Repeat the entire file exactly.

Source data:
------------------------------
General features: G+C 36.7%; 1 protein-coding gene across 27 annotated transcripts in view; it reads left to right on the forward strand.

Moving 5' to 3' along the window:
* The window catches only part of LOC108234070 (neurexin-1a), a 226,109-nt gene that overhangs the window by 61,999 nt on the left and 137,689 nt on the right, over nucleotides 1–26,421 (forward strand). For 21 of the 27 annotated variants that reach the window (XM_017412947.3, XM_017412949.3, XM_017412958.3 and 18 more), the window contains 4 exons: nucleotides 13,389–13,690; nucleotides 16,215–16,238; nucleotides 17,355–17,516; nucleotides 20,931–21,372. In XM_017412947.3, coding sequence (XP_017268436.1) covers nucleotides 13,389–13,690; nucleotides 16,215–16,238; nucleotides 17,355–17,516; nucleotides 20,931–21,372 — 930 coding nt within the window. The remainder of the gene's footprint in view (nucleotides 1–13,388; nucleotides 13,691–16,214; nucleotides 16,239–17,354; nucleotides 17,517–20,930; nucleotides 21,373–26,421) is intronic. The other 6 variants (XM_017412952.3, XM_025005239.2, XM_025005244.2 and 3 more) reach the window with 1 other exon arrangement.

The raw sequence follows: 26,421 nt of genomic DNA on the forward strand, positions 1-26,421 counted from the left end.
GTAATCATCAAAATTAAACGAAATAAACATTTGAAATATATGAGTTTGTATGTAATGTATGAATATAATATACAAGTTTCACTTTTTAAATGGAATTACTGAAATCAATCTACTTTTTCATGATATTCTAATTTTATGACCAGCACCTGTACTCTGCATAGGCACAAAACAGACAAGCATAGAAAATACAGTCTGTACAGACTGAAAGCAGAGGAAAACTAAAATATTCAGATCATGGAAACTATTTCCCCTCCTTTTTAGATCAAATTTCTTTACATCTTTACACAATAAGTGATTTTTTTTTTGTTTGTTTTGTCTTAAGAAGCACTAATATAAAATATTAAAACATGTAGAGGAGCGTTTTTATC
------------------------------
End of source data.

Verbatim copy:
General features: G+C 36.7%; 1 protein-coding gene across 27 annotated transcripts in view; it reads left to right on the forward strand.

Moving 5' to 3' along the window:
* The window catches only part of LOC108234070 (neurexin-1a), a 226,109-nt gene that overhangs the window by 61,999 nt on the left and 137,689 nt on the right, over nucleotides 1–26,421 (forward strand). For 21 of the 27 annotated variants that reach the window (XM_017412947.3, XM_017412949.3, XM_017412958.3 and 18 more), the window contains 4 exons: nucleotides 13,389–13,690; nucleotides 16,215–16,238; nucleotides 17,355–17,516; nucleotides 20,931–21,372. In XM_017412947.3, coding sequence (XP_017268436.1) covers nucleotides 13,389–13,690; nucleotides 16,215–16,238; nucleotides 17,355–17,516; nucleotides 20,931–21,372 — 930 coding nt within the window. The remainder of the gene's footprint in view (nucleotides 1–13,388; nucleotides 13,691–16,214; nucleotides 16,239–17,354; nucleotides 17,517–20,930; nucleotides 21,373–26,421) is intronic. The other 6 variants (XM_017412952.3, XM_025005239.2, XM_025005244.2 and 3 more) reach the window with 1 other exon arrangement.

The raw sequence follows: 26,421 nt of genomic DNA on the forward strand, positions 1-26,421 counted from the left end.
GTAATCATCAAAATTAAACGAAATAAACATTTGAAATATATGAGTTTGTATGTAATGTATGAATATAATATACAAGTTTCACTTTTTAAATGGAATTACTGAAATCAATCTACTTTTTCATGATATTCTAATTTTATGACCAGCACCTGTACTCTGCATAGGCACAAAACAGACAAGCATAGAAAATACAGTCTGTACAGACTGAAAGCAGAGGAAAACTAAAATATTCAGATCATGGAAACTATTTCCCCTCCTTTTTAGATCAAATTTCTTTACATCTTTACACAATAAGTGATTTTTTTTTTGTTTGTTTTGTCTTAAGAAGCACTAATATAAAATATTAAAACATGTAGAGGAGCGTTTTTATC